Government has rolled-out a three-year national digital timetable for Ghana to achieve a cost-effective and timely migration from analogue to digital broadcasting.
It directs the setting up of a National Digital Migration Implementation body by the end of January 2011 and issuance of licence for digital television until the end of 2014, a Ministry of Communication document made available to the Ghana News Agency in Accra on Friday revealed.
Other aspects of the migration plan includes a nationwide roll-out of digital television to commence in April 2011 till 2013; phased analogue switch-off to be determined by the implementation committee; completion of switchover on the target date of December 2014 and appraisal of the switchover process to be undertaken within six month after the completion.
In view of the migration, a 14-member National Digital Migration Implementation Committee (NDMIC) was set up last December to ensure that Ghana complied with International Telecommunication Union (ITU) standards.
The Committee chaired by the Minister of Communications (MOC), Mr Haruna Iddrisu, includes Mr Issah Yahaya, a Director at MOC, Mr Joshua Peprah, Director of Regulatory, National Communications Authority (NCA), Major E. Owusu-Adansi (Rtd) of NCA, and Director General of Ghana Broadcasting Corporation (GBC).
Others are, Mr Alexander Bannerman, Deputy Executive Secretary, National Media Commission; Mrs Agather Gaisie-Nketia, a Director at the Ministry of Finance; Chief Paul A. Crystal-Djirackor, President of Ghana Independent Broadcasters Association; and Mr Kofi Nyantakyi of TV3.
The rest are, Mr Oscar Nchor, a representative of Ministry of Information; Dr I. Imoro, Councilor Ghana Institute of Engineers; Mr Fritz Baffour, representing the Parliamentary Committee on Communications; Mr Edmund Yirenkyi Fianko, Assistant Manager Engineering NCA; and Mr Emmanuel Ofori, Assistant Director MOC.
The Committee is mandated to ensure the attainment of appropriate recommendations and guidelines for necessary modification of existing Electronic Communications Act 775, 2008; and harmonisation of the migration process with the broadcasting bill currently in the consideration stage.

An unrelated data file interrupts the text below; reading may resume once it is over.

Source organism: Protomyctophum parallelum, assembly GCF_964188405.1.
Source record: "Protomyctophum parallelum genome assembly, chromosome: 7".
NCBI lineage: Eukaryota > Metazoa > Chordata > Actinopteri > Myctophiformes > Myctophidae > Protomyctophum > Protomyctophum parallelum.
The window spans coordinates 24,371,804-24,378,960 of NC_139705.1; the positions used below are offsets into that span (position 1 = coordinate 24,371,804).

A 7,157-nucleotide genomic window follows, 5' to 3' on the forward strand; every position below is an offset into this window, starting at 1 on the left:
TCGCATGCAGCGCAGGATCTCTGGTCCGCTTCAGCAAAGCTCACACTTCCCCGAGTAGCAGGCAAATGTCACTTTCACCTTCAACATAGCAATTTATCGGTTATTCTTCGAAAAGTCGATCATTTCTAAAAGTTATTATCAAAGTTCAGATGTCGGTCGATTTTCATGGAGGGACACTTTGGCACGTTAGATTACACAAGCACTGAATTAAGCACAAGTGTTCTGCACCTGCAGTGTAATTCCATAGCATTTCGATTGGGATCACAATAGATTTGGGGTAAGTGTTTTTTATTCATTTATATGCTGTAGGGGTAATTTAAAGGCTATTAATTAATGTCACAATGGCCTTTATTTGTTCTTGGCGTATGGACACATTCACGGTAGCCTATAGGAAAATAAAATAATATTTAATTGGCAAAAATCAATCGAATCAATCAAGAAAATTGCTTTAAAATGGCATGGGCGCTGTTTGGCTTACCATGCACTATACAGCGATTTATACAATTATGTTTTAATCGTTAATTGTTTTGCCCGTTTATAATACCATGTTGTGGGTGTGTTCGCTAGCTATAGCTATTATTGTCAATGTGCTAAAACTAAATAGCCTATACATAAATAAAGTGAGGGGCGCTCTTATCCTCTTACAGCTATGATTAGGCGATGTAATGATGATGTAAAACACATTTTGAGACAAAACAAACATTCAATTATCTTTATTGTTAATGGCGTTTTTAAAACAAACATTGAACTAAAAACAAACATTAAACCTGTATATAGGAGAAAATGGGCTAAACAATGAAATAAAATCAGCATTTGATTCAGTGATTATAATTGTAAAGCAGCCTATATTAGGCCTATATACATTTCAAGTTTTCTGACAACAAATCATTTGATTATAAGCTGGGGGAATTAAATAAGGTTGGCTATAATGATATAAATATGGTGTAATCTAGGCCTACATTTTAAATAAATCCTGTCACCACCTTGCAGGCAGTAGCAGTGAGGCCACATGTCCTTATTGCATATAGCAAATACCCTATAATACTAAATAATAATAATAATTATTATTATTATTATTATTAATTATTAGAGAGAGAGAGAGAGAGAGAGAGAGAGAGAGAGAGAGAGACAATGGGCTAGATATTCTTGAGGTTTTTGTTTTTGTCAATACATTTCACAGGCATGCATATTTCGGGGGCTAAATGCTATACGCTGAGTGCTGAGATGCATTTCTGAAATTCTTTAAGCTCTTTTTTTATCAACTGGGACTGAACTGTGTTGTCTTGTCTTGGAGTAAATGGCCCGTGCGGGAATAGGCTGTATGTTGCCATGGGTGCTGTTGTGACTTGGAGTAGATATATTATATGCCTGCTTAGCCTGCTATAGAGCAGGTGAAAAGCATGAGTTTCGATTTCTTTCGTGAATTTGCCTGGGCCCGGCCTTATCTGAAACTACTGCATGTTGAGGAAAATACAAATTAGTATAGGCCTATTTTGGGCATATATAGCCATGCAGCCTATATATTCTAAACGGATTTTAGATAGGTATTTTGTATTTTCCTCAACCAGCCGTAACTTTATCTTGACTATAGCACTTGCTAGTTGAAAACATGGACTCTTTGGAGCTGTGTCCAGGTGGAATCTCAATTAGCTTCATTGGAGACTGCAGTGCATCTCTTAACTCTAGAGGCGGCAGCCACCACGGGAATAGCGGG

Others are to ensure Universal Access of Broadcasting by the end of the migration; voluntary uptake of receiving systems to further reduce the cost of migration to government; and promotion of e-Government and governance programmes.
The rest are: provision of space for radio programmes at the district levels to be broadcast on regional multiplexes and transmitting networks; give priority to free-to-air television content providers; and ensure best practices are used in setting up public multiplex and transmission services such that their cost is affordable to current incumbents and new entrants.
The Minister of Communications inaugurating the Committee tasked the members to be impartial and “should have no prejudices so that we can develop fresh and unbiased relationships with stakeholders.
“The process of migration from Analogue to Digital Broadcasting should not give the opportunity for anyone to dump obsolete equipment in Ghana. We should be mindful of e-Waste and avoid the hurried exportation of abandoned and de-commissioned equipment from other countries to Ghana on account of their migration to the new technology”.
Mr Haruna said, “The migration will make it possible to dedicate channels to varied content on specialized topics such as: health, education, youth, transportation, science, culture, and tourism.”